Focused Reading for Language Study

Focused Reading for Language Study

Language is a complex thing involving many processes, and learning a second (or third, or fourth...) language as an adult means balancing your need for fast acquisition with the demands for appropriate, accurate language use.

Language is a complex thing involving many processes, and learning a second (or third, or fourth…) language as an adult means balancing your need for fast acquisition with the demands for appropriate, accurate language use. An adult learner needs speaking and listening skills, but the foundations of productive skills like that are made through input: and focused reading can be a very effective input strategy.

Focused reading is an approach to reading that maximizes comprehension and analysis skills. It’s more than simply getting the meaning of words, it’s looking at the context, predicting meaning, researching words, and repetition to gain a more complete understanding. For language learning, this is also a good way to focus on grammar and vocabulary input.

Step One: Choosing a Text

If you’ve been studying through textbooks or a set course like the WaniKani system, you should already have some idea of the kinds of texts you can read. If not, an assessment test like the JLPT or the J-CAT can give you some idea of your general level. Then you can narrow down your reading level using the school grades at bookstores, or a graded reading system like those from White Rabbit Press or Tadoku. You can also use reading apps like TangoRisto to read news stories with a rating of vocabulary and kanji by JLPT level.

Remember that focused reading requires contextualization, so you should choose a text that is known, that you can understand that background and thus have some idea of the content before you read. Depending on the length of the text you choose, the following steps can be done for the whole text (a short story or article) or in parts (chapters or individual pages of books).

Step Two: Preparation

One key element to focused reading is prediction. With a little research into the topic, you can try to imagine what kind of story you will be reading. Consider the answer to the questions Who will be in it? What will they be doing? What kinds of words or ideas will probably show up? Be sure to make a note of your predictions.

This predictive contextualization can help your brain be ready for the reading and make it easier to understand and remember the words, both new and familiar, as you read them. Don’t worry about the accuracy of your predictions, it’s simply important that you do the mental work to prepare yourself for the reading.

Step Three: Initial Reading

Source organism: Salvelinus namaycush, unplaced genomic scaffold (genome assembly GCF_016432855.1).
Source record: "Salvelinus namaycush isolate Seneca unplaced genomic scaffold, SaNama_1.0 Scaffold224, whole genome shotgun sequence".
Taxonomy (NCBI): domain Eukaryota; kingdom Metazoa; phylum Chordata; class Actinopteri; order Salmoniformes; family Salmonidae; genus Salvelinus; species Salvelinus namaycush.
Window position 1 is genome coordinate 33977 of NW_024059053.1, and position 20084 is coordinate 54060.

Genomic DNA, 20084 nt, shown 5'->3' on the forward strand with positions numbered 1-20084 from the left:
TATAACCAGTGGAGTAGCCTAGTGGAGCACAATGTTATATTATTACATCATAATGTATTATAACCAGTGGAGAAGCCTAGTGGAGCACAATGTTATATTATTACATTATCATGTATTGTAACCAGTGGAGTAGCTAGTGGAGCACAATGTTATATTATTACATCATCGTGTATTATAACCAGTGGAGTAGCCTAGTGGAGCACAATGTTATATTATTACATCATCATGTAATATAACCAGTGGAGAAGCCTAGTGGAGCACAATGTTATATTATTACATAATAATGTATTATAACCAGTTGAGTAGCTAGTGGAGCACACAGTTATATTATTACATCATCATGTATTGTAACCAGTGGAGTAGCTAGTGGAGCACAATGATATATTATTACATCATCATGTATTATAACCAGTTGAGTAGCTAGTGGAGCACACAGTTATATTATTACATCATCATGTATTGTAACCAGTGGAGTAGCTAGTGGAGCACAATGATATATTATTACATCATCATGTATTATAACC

It’s now time to read the text. Take this initial read-through as a time for general comprehension. Don’t check every specific word, just make sure you understand what the story is about and any key points you encounter. If you notice certain repeated words or kanji, take note of them but don’t worry about looking them up in your dictionary just yet.

In this step, it’s important not to get bogged down. It’s OK to skip things that trouble you or get in the way of progress. You can even skim if you feel yourself getting stuck on one section. If the text as a whole is causing you too many problems, it might be a good idea to restart with something simpler.

Step Four: Check Your Predictions

After you’ve completed your initial read-through, it’s time to review your predictions and recontextualize your reading. Again, it’s not so much about the correctness of your predictions, it’s the mental work you’re doing by focusing on the text, both before and after reading.

Step Five: Deeper Reading

This is the step where you will really take your time with the text. Check words in the dictionary. Reread individual sentences to get as much meaning as you can. Take notes, and above all, take your time. This is a good chance to make vocabulary lists based on repeated words, and take note of grammar points that might need further review later.

This is the real foundation of the learning you should be getting from focused reading. It allows you to really dig in and see how words are used in sentences, how grammar builds sentences, and how you can use them together in your own language learning.

Step Six: Repetition and Review

This step is more free-form. After you’ve gone through the deeper reading stage, you can go back and reread at a more normal pace to reinforce your understanding. You can check to make sure you understand the words you’ve looked up and practiced in deeper reading, and see if your understanding of the sentences stands up to repeated reading. You can even try translating the story into your own language at this point as practice.

The important thing at this stage is that you are using and reviewing the things you have tried to learn from the earlier steps to reinforce memory.


The steps above, when used consistently and repeatedly, can help build very strong passive language skills, which you can later use to build active speaking and writing skills through lots of practice. None of this is easy, but with time and effort it really pays off.

Jim Rion